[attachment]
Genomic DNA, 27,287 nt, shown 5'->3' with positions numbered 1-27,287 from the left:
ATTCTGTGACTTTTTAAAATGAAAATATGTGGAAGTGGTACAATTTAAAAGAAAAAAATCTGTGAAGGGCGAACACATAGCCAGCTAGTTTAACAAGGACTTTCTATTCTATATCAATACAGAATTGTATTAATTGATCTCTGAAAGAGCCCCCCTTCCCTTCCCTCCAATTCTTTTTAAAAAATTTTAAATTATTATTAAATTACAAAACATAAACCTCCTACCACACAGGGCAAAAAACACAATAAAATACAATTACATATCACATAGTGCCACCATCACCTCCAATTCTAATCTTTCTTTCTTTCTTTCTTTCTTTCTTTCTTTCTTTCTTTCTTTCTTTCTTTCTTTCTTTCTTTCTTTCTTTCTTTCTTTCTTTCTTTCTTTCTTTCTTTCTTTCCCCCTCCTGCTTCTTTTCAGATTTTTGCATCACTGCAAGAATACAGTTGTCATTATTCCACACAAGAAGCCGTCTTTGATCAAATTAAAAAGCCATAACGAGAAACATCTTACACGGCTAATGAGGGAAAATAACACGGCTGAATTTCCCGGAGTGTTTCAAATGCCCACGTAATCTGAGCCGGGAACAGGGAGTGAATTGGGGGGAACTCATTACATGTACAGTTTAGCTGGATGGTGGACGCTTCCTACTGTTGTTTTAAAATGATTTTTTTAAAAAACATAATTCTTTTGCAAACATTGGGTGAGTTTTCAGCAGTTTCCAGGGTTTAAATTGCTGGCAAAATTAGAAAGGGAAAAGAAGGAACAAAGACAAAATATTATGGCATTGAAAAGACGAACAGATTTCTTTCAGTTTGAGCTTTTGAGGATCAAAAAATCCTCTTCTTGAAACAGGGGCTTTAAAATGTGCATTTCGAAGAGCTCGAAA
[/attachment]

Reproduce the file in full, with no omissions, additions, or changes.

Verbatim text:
Genomic DNA, 27,287 nt, shown 5'->3' with positions numbered 1-27,287 from the left:
ATTCTGTGACTTTTTAAAATGAAAATATGTGGAAGTGGTACAATTTAAAAGAAAAAAATCTGTGAAGGGCGAACACATAGCCAGCTAGTTTAACAAGGACTTTCTATTCTATATCAATACAGAATTGTATTAATTGATCTCTGAAAGAGCCCCCCTTCCCTTCCCTCCAATTCTTTTTAAAAAATTTTAAATTATTATTAAATTACAAAACATAAACCTCCTACCACACAGGGCAAAAAACACAATAAAATACAATTACATATCACATAGTGCCACCATCACCTCCAATTCTAATCTTTCTTTCTTTCTTTCTTTCTTTCTTTCTTTCTTTCTTTCTTTCTTTCTTTCTTTCTTTCTTTCTTTCTTTCTTTCTTTCTTTCTTTCTTTCTTTCTTTCTTTCCCCCTCCTGCTTCTTTTCAGATTTTTGCATCACTGCAAGAATACAGTTGTCATTATTCCACACAAGAAGCCGTCTTTGATCAAATTAAAAAGCCATAACGAGAAACATCTTACACGGCTAATGAGGGAAAATAACACGGCTGAATTTCCCGGAGTGTTTCAAATGCCCACGTAATCTGAGCCGGGAACAGGGAGTGAATTGGGGGGAACTCATTACATGTACAGTTTAGCTGGATGGTGGACGCTTCCTACTGTTGTTTTAAAATGATTTTTTTAAAAAACATAATTCTTTTGCAAACATTGGGTGAGTTTTCAGCAGTTTCCAGGGTTTAAATTGCTGGCAAAATTAGAAAGGGAAAAGAAGGAACAAAGACAAAATATTATGGCATTGAAAAGACGAACAGATTTCTTTCAGTTTGAGCTTTTGAGGATCAAAAAATCCTCTTCTTGAAACAGGGGCTTTAAAATGTGCATTTCGAAGAGCTCGAAA